A different kind of March Madness for problem gamblers

By Richard N. Velotta (contact), In Business reporter  LAS VEGAS SUN

Fri, Mar 26, 2010 (3 a.m.)

For many sports fans, the best time of the year began last week and is continuing this weekend and next.
March Madness.

It’s the time of year for miracle three-pointers at the buzzer and college basketball teams from schools few people have ever heard of to have the chance to take down the powerhouses.

Because the NCAA tournament is an event stretched out over three weekends, there’s a greater effect than a single-day event such as the Super Bowl at Nevada’s sports books.

Nevada is the only state where legal wagering occurs. On opening weekend, when 64 teams in the tournament were playing, Las Vegas’ sports books were jammed with hoops fans making wagers.

Although March is a special time for Las Vegas, it unleashes a different kind of Madness for Arnie Wexler, who regularly lectures on the dangers of compulsive gambling, especially during the NCAA tournament and especially by college students.

“Because it’s stretched out over a long period, it’s the biggest gambling event of the year,” said Wexler, who says he placed his last bet April 10, 1968, and has been involved in helping compulsive gamblers for the past 40 years.

During March Madness, Wexler doubles his awareness efforts, claiming the big basketball tournament sucks in unsuspecting students who enjoy the thrill of winning a wager, then find themselves gambling money they once dedicated to educational expenses.

Wexler says the addictive gambling behavior has worsened with the growth of the Internet.

“We can’t stop it, and it’s getting worse,” he said. “Addiction is an impulse and with the Internet, you can jump on your computer in the middle of the night and lose thousands of dollars in no time.”

The NCAA and professional sports leagues have hypocritical stances on gambling, Wexler said.

He said he has tried to persuade the NCAA to act on growing evidence that gambling on college campuses is out of control. The organization pays him lip service and sends him on his way, he says. Its effort to combat gambling is to show student athletes a tired 20-minute film warning them not to associate with professional gamblers who may try to influence them to throw games, Wexler said.

The NCAA also provides a “gambling hotline” that rings into its office so that students can report illegal activity.
“What kid in his right mind is going to call the NCAA office?” Wexler said. “An athlete who did that would be barred from playing. What the NCAA needs is a real program that teaches about addiction.”

Professional leagues have their own problems, he said. Most have no problem talking about favorites and underdogs in their releases and broadcasts, and all operate their own “fantasy leagues” using statistics generated from games for fans to compete with one another for prizes.

Wexler had a few choice blasts for newspapers that publish gambling lines and point spreads.

“Why don’t they at least publish a phone number for people to call if they have gambling problem if they’re going to publish those lines?” he said. “I can’t even get the newspapers to do that. At least on cigarette packages, there are warnings that smoking is harmful to your health.”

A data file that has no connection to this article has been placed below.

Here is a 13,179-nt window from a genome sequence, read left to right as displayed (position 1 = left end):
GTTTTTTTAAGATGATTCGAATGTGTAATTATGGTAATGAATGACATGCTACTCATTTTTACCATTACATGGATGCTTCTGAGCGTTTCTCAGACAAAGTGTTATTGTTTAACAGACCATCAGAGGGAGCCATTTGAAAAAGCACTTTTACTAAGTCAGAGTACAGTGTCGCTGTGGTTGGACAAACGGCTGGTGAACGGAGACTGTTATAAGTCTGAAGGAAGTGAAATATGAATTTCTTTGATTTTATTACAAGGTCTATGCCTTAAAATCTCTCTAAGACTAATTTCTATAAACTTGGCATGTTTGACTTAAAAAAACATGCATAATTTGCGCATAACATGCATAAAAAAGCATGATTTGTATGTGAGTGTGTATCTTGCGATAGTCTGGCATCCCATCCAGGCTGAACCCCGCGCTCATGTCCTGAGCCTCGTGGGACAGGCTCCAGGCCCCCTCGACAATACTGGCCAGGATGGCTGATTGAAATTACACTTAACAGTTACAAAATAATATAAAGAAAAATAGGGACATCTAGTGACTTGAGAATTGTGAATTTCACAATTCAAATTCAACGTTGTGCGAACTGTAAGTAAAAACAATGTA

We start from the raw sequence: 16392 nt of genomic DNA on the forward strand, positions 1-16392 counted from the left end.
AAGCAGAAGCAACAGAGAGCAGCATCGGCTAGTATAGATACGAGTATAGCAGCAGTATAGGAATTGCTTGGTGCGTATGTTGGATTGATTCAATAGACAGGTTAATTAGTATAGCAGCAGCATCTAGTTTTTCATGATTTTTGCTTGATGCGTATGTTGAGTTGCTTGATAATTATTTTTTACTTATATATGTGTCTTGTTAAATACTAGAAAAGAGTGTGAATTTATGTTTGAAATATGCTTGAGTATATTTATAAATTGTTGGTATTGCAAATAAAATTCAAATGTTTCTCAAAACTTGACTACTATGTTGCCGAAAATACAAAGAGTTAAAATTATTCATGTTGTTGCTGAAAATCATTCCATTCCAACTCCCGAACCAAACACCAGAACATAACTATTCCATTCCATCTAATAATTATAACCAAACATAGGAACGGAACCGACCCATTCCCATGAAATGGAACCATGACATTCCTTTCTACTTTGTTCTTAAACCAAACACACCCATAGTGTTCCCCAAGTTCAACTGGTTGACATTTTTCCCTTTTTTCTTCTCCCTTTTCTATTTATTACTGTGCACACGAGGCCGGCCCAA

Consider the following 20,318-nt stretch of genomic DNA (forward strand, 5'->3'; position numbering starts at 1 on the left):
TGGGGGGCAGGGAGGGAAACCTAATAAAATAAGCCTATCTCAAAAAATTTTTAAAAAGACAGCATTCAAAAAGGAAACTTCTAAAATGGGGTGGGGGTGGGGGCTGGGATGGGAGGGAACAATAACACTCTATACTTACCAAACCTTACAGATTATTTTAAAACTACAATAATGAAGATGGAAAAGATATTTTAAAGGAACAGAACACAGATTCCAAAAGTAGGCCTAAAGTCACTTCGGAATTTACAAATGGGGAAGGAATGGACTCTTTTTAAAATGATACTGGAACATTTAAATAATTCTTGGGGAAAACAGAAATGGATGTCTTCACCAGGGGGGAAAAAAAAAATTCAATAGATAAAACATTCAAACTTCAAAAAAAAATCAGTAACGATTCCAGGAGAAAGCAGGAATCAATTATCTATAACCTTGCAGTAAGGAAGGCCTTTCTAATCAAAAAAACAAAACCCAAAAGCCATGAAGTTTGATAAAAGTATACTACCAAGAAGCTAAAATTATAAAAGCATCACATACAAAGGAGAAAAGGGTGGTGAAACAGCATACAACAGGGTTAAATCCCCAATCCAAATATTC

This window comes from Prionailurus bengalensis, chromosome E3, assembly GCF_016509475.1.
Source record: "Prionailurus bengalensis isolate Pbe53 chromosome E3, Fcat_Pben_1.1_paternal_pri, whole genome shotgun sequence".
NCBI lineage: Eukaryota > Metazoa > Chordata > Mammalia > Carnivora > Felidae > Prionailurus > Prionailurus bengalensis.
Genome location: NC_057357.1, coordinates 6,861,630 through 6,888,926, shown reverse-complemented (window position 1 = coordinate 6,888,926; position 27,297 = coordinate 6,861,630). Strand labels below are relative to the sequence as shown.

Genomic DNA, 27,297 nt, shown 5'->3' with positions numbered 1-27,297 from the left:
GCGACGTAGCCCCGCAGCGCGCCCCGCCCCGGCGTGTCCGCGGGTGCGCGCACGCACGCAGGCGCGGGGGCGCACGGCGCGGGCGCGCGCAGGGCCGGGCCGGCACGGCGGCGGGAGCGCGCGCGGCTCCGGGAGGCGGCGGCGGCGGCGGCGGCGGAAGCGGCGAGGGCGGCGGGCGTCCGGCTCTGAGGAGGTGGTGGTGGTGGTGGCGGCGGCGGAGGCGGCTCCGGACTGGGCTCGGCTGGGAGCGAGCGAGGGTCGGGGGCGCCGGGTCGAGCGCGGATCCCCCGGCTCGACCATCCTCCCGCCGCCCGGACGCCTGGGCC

Wexler wonders how much productivity has been lost in the American workplace this month with employees moving their attention from work to March Madness tournament brackets. He knows attention to academics is being diverted on college campuses across the country.

He said about one-third of the calls he received in the past three years on his gambling addiction hotline — 888-LAST BET — came from people from the age of 12 to 25. At the Comprehensive Addiction Rehabilitation Education center, C.A.R.E. Florida, near Wexler’s Boynton Beach, Fla., home, seven people are in treatment for gambling addictions. Five of them started gambling when they were in college.

“It’s completely out of control and it’s on college campuses everywhere,” he said.

The atmosphere at UNLV is a little different from other college campuses, since sports wagering is legal in Nevada for people 21 and older. But it’s just as pervasive.

Sage Sammons, sports editor of UNLV’ student newspaper The Rebel Yell, says the three questions that always come up in his circles are who’s playing, at what time and what’s the line.

Because sports wagering is legal, the gambling culture is more about social interaction than trying to beat the books.
“My friends usually bet anywhere from $10 to $150,” Sammons said. “The biggest bet one of my friends made was $100 on one game, and we were all looking at him like he was crazy.”

Sammons said he has seen some addictive gambling behavior in friends of friends.
“Some friends know a guy who gambled $1,000 at the opening of Aria,” he said. “A friend of a friend blew through $2,000 in one night, most of it on blackjack. Most of us can’t do that — that’s a semester’s worth of tuition.”

But he and his friends have seen some students move back in with their parents because they couldn’t handle the financial pressures, including gambling losses.

Although sports wagering is legal in Nevada, Sammons admits he has seen some instances where underage gamblers have convinced older fraternity brothers to place a bet for them.

“It’s like a rite of passage,” he said. “When I turned 21, one of the first things I did was get a beer at the sports book bar and place a bet.”

As sports editor, he has plenty of contact with student athletes and he said he has never seen or heard of any UNLV athletes betting on sports.

“There’s too much at stake for them,” he said. “They’d have their scholarships revoked, and they would be in trouble for a long time. I would be 100 percent shocked if there are any athletes at UNLV that gamble.”

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